There are not a lot of places in the world where you can be hiking through a remote wilderness and suddenly stumble upon rusting locomotives. One of the things that makes the Allagash so fascinating is the possibility of a sudden discovery of remnants from a bygone lumbering industry. For example, you could be walking through the wild forests of northern Maine after landing your canoe on the shore of Eagle Lake and then suddenly you're staring down the nose of two steam locomotives.

For those lumbering operations still driving logs south from Eagle and Churchill Lakes to Penobscot waters, the Eagle Lake and West Branch Railroad replaced the Tramway. In 1926 this railroad ran from the Eagle Lake end of the tramway thirteen miles to Umbazooksus Lake, which connects to the West Branch of the Penobscot River via Chesuncook Lake. Edouard “King” Lacroix’s Madawaska Company purchased a ninety-ton steam locomotive in New York and converted it from coal to oil burning for this operation. To haul the large supply of oil needed for the train, the company leased a Plymouth gasoline engine from Great Northern Paper. The oil was brought in barrels by truck from Greenville to Chesuncook Dam. From there, a scow would carry the barrels to the terminal end of the railroad on Umbazooksus Lake.

During the winter of 1926-27, Lombard tractors hauled all of the materials for the railroad from Lac Frontiere to Churchill Depot, then across Churchill Lake to the shore of Eagle Lake. This included the fifteen hundred foot trestle for Allagash Stream, steel rails, loaders, two gas-powered switchers, sixty train cars, and the two one hundred ton locomotives. King Lacroix, however, never got the railroad into operation because the Great Northern Paper Company bought his operation early in 1927. On June 1, 1927, the railroad made its first successful trip as the Eagle Lake and West Branch Railroad.

To load the train cars on the Eagle Lake end of the line, logs were drawn along two conveyors that raised them up twenty-five feet over a two hundred twenty-five foot length. With a forty-horse power diesel engine powering each conveyor, a cord of wood could move from lake to car in just ninety seconds. Each twelve-cord car could be filled in eighteen minutes. Operators soon discovered that the time it took to neatly pile the logs into the cars horizontally made the practice inefficient, so they resorted to just dumping them in as they fell from the conveyors. The cars were built with a twelve-inch tilt in them so that when they drove out onto the unloading trestle at the Umbazooksus end (where the tracks were tilted six more inches) an operator could knock loose the pins holding back the car wall hinged at the top and most of the load would tumble out into the water. A little picking and prodding of the remaining logs and the train was on its way back for another load.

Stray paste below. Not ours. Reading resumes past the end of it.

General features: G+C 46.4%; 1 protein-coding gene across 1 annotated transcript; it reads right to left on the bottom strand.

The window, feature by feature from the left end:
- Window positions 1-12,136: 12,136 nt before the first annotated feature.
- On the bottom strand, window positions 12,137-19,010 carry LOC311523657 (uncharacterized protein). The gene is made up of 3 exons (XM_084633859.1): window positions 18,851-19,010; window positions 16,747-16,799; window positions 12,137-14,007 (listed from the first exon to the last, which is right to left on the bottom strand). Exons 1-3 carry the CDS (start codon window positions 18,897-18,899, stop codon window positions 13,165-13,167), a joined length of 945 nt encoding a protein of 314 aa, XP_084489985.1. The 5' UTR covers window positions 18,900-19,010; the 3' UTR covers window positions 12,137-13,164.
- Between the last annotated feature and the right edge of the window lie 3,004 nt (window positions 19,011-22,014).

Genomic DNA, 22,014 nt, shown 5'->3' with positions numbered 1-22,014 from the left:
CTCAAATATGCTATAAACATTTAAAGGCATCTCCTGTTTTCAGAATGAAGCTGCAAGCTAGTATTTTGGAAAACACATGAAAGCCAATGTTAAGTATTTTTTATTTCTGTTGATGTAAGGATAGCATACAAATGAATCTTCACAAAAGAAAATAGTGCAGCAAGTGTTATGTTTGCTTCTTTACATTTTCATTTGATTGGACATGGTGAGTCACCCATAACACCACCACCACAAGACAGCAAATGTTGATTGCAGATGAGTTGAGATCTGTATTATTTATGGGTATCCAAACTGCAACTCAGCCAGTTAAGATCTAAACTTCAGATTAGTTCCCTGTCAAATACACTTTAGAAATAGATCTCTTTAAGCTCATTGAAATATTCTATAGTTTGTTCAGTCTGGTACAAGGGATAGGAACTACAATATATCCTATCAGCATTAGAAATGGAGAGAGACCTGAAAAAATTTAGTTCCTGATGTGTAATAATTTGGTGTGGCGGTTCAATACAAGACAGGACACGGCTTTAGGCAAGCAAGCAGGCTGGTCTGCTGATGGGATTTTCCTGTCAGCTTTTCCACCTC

Since the round trip over the curvy road made a single-train operation too slow and inefficient, the company used two trains of ten cars each, with a passing track in the middle so the empty car on its return route could pass the full car headed in the other direction. The trains of twelve cars each ran on the road both day and night stopping only ten minutes to service the steam engine. While this happened, the Plymouth engine pushed a set of loaded cars away from the conveyors where the locomotive could hook up to it. The Plymouth then took the empty cars, just back from their run, and pushed them under the conveyors for loading. This system, along with the addition of an electric lighting system for loading the cars and storage towers to allow faster refilling of the trains’ water and oil, increased the log-hauling capacity four hundred percent. In an average week, more than six thousand five hundred cords of wood moved across the tracks.

The Plymouth engines at each end of the train route shifted empty cars around the yard while the locomotives refueled. Logs could not float away when too much bark gathered near the unloading trestle, so engineers designed a special scraper that was attached to the Plymouth by means of a pulley and anchor and this system scraped the bark out of the way.

The railroad crossed over the northwest arm of Chamberlain Lake where it reaches toward Allagash Lake.

The most significant structure of this operation was the fifteen hundred foot long railroad trestle sturdy enough to carry both the train and its regular supply of heavy log cargo across this piece of water. Only a few remains of the trestle are still visible.

Aerial photographs from 1966 show that only one structure, the shed built over the locomotives, remained at the railroad site on the Eagle Lake end of the tramway when the Allagash Wilderness Waterway was created. While still owned by the Seven Islands Land Company on April 9, 1969, the Maine Forest Service mistakenly burned the shed, causing damage to some of the wooden elements of the locomotives (i.e. the wooden cab). Both locomotives have also suffered from vandalism and souvenir hunters. Photos show the burned area on June 11, 1969.